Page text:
Yes, I probably overstated the visual difference somewhat by calling it enhanced reality.

As a retired commercial photographer, I've spent a lifelong career obsessed with color quality and visual enhancement to photographic renditions of reality. It is the difference between my Zeiss & Swaro bins image renditions vs. the Ultravid image rendition that I'm referring to, really. And, I'd say that to my visual taste, it is an enhancement - as I slightly prefer it.

But like you, I too enjoy the visual renditions of all three of these brand bins - with a bit of a special nod toward the way the Ultravids render a scene. Subtle differences aside, life does have a relatively "natural" look with all of them. The barely perceptible "rosy" tint given by Ultravids gives a really wonderful outlook on the world. (Though they are somewhat un-natural, I prefer rose colored sunglasses, too. ;))

I'm eagerly looking forward to the arrival of the Ultravid 7x42's! :)
 
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Gijs van Ginkel

Well-known member
ZDHart, post 3,
As far as I know all large binocular producers use the transmission spectra they determine from their instruments using a DIN standard for color representation of the binocular images. And not all of them make identical choices resulting in perfect color reproduction, slightly warm, or cold or in sme cases yellow colored images so: not all make the same choices. As far as I have seen Swarovski generally scores very high with regard to the criterium of perfect color representation. That does not take into account differences in personal experiences/eye sensitivity or personal likes, since that varies a lot.
Gijs van Ginkel
 

ZDHart

Well-known member
Supporter
ZDHart, post 3,
As far as I know all large binocular producers use the transmission spectra they determine from their instruments using a DIN standard for color representation of the binocular images. And not all of them make identical choices resulting in perfect color reproduction, slightly warm, or cold or in sme cases yellow colored images so: not all make the same choices. As far as I have seen Swarovski generally scores very high with regard to the criterium of perfect color representation. That does not take into account differences in personal experiences/eye sensitivity or personal likes, since that varies a lot.
Gijs van Ginkel

It is quite subtle, but in color spectrum, the Ultravid seem to give an edge toward warmth, while my Victory SF, Conquest HD, and Swarovski CL bins seem fairly centered-neutral (to my eyes) in the color spectrum. And the Ultravid seem a bit more "punchy" in contrast, as well.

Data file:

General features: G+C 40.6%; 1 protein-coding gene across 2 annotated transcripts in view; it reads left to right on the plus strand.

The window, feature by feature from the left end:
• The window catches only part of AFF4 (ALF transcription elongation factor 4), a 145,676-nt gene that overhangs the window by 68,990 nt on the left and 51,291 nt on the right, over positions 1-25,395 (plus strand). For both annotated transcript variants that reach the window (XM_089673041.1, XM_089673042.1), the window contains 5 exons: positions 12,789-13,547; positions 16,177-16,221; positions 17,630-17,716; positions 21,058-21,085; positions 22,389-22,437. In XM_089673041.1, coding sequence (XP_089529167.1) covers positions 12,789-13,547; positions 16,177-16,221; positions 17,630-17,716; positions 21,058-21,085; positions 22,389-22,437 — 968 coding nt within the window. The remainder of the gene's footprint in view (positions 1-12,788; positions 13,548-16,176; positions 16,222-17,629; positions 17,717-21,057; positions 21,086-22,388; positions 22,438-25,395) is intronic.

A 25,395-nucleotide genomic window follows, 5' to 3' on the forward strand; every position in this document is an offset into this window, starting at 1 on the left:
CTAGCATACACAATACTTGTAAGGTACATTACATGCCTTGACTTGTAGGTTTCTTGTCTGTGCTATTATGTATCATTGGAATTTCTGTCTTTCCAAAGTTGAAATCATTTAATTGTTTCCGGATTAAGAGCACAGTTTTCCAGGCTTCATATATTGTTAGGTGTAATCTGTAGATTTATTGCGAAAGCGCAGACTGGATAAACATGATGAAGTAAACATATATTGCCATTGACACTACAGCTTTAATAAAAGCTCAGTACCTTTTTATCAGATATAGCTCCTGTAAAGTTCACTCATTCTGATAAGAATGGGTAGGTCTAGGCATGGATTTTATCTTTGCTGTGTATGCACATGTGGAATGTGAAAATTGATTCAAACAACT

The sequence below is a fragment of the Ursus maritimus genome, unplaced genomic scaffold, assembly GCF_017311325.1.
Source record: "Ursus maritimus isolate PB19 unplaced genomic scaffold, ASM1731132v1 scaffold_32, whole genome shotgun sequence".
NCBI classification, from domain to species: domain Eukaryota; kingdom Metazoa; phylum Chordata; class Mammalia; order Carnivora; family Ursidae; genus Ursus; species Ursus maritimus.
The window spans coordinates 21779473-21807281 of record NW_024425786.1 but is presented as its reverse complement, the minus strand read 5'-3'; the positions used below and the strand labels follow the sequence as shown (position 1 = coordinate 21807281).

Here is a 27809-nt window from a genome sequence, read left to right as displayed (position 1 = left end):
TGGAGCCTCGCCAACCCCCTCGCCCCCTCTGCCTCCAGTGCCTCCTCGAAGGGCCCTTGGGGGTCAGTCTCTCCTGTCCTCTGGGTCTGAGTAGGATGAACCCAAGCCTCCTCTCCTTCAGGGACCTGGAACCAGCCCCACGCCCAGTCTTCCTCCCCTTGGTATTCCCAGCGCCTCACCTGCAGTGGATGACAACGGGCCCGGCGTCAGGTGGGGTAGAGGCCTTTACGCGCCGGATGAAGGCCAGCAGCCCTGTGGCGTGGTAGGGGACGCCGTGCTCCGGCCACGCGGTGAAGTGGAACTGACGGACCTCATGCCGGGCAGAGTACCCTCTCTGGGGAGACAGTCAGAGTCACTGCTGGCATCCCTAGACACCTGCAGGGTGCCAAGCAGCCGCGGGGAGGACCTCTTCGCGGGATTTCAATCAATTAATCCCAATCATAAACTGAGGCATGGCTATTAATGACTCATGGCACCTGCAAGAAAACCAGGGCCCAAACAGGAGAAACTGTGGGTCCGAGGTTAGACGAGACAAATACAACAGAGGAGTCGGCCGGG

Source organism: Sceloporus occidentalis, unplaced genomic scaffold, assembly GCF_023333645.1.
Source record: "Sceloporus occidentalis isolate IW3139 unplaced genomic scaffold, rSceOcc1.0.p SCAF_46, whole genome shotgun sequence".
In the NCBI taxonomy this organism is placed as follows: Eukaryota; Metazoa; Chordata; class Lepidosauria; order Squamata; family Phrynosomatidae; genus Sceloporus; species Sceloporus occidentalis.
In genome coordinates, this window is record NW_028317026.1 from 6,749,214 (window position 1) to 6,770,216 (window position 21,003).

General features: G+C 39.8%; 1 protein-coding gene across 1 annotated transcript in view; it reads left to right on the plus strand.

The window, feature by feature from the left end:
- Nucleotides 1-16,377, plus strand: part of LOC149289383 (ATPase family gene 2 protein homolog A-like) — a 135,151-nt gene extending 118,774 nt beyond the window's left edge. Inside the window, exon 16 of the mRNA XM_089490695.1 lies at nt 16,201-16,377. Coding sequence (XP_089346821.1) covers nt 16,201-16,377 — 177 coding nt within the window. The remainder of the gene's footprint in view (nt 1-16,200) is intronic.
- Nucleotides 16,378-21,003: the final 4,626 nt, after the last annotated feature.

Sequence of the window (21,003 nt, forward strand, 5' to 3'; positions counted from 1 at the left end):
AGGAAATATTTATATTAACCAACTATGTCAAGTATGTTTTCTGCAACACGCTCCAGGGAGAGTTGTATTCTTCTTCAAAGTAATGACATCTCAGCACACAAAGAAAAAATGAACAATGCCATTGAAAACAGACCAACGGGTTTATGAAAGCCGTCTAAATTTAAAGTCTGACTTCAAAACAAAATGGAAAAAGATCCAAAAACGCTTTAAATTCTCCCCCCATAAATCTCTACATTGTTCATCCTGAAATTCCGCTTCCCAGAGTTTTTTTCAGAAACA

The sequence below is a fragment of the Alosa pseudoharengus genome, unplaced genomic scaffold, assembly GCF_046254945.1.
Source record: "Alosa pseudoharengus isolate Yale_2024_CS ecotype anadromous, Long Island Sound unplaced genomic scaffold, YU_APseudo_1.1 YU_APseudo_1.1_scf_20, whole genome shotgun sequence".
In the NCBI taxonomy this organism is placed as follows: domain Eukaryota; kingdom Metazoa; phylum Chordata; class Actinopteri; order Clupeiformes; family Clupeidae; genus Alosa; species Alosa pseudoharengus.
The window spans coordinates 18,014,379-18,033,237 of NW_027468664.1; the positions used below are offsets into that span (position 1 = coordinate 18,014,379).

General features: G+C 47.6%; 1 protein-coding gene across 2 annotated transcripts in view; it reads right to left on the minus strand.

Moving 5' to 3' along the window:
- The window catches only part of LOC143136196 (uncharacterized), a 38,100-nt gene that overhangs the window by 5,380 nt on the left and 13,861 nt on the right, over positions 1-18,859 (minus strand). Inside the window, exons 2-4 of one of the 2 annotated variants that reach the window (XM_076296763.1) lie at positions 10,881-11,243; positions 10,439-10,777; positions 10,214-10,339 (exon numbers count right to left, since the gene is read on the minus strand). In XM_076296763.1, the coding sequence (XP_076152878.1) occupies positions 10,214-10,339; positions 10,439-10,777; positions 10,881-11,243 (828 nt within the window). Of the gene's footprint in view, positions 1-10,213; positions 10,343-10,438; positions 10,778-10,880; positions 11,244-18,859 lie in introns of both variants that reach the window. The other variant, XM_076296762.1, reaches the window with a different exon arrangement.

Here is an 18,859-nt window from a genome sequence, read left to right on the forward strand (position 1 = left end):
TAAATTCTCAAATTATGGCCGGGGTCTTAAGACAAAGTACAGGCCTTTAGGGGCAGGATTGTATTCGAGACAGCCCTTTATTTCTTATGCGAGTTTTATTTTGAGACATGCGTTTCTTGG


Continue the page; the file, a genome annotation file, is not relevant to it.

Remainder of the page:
As for highly detailed clarity, the Victory SF and Ultravid HD Plus do present a touch of extra crisp clarity over the Conquest HD, but the difference is fairly subtle and may not be noticed by some people, on casual observation. The extra something that comes with alpha bins is definitely clear, on closer observation. As for whether paying 2.5x the price is worth it simply depends on the depth of the pocketbook.

Before buying the Ultravid, for some odd reason I wasn't expecting to like them as much as I like Zeiss and Swaro, but as it turns out, I am enjoying the Ultravid "picture" (color quality and contrast) every bit as much - perhaps even the most of the three - not that any of them are anything less than wonderful.

As for ease-of-use, 3D pop, and field of view... the Victory SF 8x32's are spectacular and easily the best of any bin I've ever used.
 
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Renze de Vries

Well-known member
As far as I have seen Swarovski generally scores very high with regard to the criterium of perfect color representation. That does not take into account differences in personal experiences/eye sensitivity or personal likes, since that varies a lot. Gijs van Ginkel
Aha, facts, measurement, DIN. Where can we see Swarovski's (and others') graphs and figures Gijs?

Renze
 

ZDHart

Well-known member
Supporter
I think what enhances the Leica UV in X42 besides the optics is the smaller size and weight than other premium glass.

I'm sure that you're right.

For many, too, the amazingly and comparatively small size and light weight of the Ultravid 8x32 is an enhancement vs. other premium and near-premium 8x32's.
 

dries1

Member
Regarding 8X32s no wonder not many Zeiss FL 8X32s come up for sale since many like the light weight and small stature and keep them. They might get the larger SF, but many will keep the FL 8X32 - (great travel glass). I have the BN 8X32 and it is a great travel glass, along with the FL.
 

Pinewood

New York correspondent
United States
Regarding 8X32s no wonder not many Zeiss FL 8X32s come up for sale since many like the light weight and small stature and keep them. They might get the larger SF, but many will keep the FL 8X32 - (great travel glass). I have the BN 8X32 and it is a great travel glass, along with the FL.
Hello,

I have both the 8x32 BN and the 8x32 FL. I have hardly used the BN, since I bought the FL. IIRC, the FL has better eye relief and is far handier.

Stay safe,
Arthur
 
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dries1

Member